Wednesday, March 02, 2016

Despite fear, young gay rodeo cowboy came out
to open arms in rural South Dakota

PJ Painter

Growing up gay in a rural ranch community made me who I am today.
I am emotionally strong, shamelessly confident and relatively successful. That doesn't mean I didn't struggle along the way. Actually, ‘struggle' is an understatement. ‘Struggle' implies the typical high school experience — balancing acne, popularity, sports, grades and parental control.
The ‘struggle' I speak of was an internal battle so fierce and destructible I was frequently left with severe nausea. I hated myself on a fundamental level. Before I could face my peers every day, I had to face myself. Perhaps the worst part was not being able to talk to anyone about it, not even my best friend. Even if I trusted someone enough to carry the secret capable of ending life as I knew it, I couldn't say it out loud. Saying it out loud would make it true. "I'm gay." I wanted nothing more than for those unspeakable words to be false.
I was the only son born to a fifth-generation ranching family in rural South Dakota. The nearest town had a population of 400 people and was a 25-mile drive on mostly gravel roads. Life was simple. I loved the ranch and my family — I still do. As a toddler, I wanted to be exactly like my father when I grew up: go to college, marry a wife as perfect as my mother and have a family of my own.
Of course we would rodeo, because that was what my family did.
That hope was dissipated when the first signs of being gay started to surface in the back of my mind before I ever even hit puberty. Of course I had no idea what it meant at the time. In high school I had my first crush, which I cast off to be nothing more than looking up to one of the star athletes. The feelings were not welcomed. I distanced myself from almost everyone, which proved difficult while competing in football, basketball and rodeo.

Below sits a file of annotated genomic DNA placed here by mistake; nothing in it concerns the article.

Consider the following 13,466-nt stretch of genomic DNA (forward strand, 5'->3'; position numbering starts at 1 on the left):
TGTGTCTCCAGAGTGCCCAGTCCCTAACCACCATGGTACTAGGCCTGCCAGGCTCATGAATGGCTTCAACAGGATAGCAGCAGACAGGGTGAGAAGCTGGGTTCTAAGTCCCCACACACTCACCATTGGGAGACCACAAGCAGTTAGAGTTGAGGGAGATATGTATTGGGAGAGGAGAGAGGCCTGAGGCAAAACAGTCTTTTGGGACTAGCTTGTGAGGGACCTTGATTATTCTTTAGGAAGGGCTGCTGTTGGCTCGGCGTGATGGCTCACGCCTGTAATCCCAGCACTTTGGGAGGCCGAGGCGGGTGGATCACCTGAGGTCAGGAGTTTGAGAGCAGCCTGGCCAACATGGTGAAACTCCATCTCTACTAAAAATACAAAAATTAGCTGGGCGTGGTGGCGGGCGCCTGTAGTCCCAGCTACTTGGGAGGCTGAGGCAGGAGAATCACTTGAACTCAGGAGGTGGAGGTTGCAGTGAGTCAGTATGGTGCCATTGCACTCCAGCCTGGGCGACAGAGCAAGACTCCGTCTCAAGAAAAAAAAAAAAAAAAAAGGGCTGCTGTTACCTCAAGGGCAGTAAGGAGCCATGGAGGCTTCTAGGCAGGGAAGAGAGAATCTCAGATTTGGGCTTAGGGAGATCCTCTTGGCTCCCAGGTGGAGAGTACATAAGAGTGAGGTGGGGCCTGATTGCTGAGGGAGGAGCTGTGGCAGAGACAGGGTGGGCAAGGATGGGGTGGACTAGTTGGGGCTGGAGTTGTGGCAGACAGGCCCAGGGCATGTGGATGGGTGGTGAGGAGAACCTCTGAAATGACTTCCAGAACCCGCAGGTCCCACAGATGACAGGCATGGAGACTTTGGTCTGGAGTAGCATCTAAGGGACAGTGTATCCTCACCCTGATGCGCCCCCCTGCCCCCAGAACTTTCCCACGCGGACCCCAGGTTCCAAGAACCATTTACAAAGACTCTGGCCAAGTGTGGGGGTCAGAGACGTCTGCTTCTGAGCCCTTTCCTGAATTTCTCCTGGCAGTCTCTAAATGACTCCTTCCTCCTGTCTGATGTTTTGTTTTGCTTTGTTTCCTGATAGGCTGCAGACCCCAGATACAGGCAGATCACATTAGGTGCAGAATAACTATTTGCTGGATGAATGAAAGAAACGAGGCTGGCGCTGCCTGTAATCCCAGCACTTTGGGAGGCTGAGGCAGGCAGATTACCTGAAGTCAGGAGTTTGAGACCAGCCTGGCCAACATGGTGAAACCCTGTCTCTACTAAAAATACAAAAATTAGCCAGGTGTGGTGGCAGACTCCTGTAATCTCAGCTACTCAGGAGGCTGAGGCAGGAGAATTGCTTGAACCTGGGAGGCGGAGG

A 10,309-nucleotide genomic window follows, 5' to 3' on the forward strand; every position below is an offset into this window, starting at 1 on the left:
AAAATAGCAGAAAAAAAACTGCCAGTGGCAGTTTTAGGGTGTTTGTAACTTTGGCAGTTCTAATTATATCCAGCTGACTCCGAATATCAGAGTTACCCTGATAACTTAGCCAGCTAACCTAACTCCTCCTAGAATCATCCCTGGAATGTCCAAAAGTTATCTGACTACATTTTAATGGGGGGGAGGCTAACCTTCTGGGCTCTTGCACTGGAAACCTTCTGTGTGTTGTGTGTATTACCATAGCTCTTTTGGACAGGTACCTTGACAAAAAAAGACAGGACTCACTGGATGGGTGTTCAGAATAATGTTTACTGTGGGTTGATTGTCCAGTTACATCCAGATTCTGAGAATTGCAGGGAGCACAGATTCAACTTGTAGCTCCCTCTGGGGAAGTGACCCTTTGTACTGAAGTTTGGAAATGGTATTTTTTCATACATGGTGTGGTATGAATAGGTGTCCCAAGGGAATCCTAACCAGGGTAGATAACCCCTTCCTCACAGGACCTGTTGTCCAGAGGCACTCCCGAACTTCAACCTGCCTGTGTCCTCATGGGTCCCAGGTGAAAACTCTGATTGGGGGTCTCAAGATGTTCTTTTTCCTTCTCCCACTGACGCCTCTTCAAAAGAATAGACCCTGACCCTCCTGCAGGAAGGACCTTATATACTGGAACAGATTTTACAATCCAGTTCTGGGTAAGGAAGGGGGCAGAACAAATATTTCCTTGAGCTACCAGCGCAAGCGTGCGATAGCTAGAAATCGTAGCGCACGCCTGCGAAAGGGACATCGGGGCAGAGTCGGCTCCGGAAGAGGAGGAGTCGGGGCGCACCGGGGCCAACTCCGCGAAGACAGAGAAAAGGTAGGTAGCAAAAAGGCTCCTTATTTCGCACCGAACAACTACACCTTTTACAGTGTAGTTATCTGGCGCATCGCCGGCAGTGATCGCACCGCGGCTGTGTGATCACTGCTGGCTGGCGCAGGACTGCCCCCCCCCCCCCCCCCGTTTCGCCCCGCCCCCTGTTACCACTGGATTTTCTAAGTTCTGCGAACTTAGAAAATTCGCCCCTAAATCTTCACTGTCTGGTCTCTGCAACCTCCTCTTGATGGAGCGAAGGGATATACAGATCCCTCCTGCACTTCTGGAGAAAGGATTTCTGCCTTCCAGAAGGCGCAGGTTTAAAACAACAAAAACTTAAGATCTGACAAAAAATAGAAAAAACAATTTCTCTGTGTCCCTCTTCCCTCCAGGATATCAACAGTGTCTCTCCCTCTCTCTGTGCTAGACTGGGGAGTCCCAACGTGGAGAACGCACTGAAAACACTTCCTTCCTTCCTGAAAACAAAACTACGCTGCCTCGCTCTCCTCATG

Convincing myself I was an independent person, I focused solely on what I could control: grades and respect from others. Respect was vital for me because I had little respect for myself. After all, I was raised to think being gay was detestable and an abomination.

Perhaps the worst struggle came from hearing my family and friends mock gay people. I would laugh at their jokes and pretend to agree with them when they made derogatory statements. On the inside I swallowed my heart along with the terrifying thoughts that I might be gay.

Each joke, each disapproving comment, each use of the term "fag" chipped away at my inner core. I became a master at bottling my true feelings. I always smiled to mask the emptiness and self-loathing. Over time I grew to hate myself on a fundamental level. The pain was endless. Even worse, I couldn't express the pain, because crying over it would make it real. The way I saw it, I only had two options: kill myself or force myself to be straight.
Source: Outsports, March 2, 2016
You can find PJ Painter on Facebook and on Instagram. You can also email him at


Bob Turner said...

Thank you for sharing this!

another country said...

These stories are life savers. That's why I keep posting them whenever I can.